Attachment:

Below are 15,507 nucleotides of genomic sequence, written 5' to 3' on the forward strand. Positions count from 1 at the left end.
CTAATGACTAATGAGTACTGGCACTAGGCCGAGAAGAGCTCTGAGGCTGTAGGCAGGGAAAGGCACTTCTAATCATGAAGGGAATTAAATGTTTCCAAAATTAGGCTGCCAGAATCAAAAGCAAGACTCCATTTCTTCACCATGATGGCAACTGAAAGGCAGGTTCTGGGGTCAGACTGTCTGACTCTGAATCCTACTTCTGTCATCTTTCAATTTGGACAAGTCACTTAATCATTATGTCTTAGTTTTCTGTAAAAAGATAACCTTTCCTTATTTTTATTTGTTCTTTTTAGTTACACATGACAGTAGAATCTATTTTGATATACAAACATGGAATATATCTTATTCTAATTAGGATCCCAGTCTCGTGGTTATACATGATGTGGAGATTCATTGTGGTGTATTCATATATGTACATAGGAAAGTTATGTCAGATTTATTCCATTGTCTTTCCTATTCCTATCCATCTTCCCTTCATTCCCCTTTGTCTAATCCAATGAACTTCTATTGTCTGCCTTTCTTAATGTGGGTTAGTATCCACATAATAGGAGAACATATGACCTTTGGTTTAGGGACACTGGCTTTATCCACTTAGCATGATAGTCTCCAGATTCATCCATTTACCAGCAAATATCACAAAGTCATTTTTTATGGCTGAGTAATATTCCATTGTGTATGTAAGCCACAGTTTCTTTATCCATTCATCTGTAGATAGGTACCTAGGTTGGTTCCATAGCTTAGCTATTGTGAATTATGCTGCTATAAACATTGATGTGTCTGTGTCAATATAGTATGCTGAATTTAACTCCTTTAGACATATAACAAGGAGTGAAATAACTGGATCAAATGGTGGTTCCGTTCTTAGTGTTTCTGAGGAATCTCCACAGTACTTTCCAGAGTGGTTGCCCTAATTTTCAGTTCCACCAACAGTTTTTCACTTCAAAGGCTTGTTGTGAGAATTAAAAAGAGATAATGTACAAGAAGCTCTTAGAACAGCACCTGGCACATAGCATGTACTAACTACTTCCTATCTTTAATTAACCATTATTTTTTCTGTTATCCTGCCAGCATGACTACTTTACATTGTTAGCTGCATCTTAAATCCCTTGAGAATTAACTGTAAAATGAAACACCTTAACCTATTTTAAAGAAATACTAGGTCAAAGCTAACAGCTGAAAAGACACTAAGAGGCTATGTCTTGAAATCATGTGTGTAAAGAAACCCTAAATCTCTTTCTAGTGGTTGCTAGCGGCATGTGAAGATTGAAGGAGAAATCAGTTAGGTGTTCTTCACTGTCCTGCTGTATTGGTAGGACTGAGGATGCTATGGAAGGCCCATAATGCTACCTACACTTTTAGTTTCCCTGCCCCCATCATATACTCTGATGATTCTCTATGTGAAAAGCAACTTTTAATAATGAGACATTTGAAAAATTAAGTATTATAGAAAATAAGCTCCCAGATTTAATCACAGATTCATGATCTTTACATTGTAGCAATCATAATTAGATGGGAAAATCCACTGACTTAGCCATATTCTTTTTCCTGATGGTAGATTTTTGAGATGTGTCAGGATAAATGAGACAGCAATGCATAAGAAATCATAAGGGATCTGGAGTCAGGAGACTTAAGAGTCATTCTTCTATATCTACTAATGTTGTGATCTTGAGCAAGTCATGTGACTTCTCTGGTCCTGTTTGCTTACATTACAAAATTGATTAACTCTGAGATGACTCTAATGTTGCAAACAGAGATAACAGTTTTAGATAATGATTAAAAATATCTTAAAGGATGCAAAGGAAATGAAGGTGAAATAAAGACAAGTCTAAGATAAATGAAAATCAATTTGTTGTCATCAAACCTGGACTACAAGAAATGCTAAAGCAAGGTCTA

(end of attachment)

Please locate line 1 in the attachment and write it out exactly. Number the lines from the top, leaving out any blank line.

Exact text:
Below are 15,507 nucleotides of genomic sequence, written 5' to 3' on the forward strand. Positions count from 1 at the left end.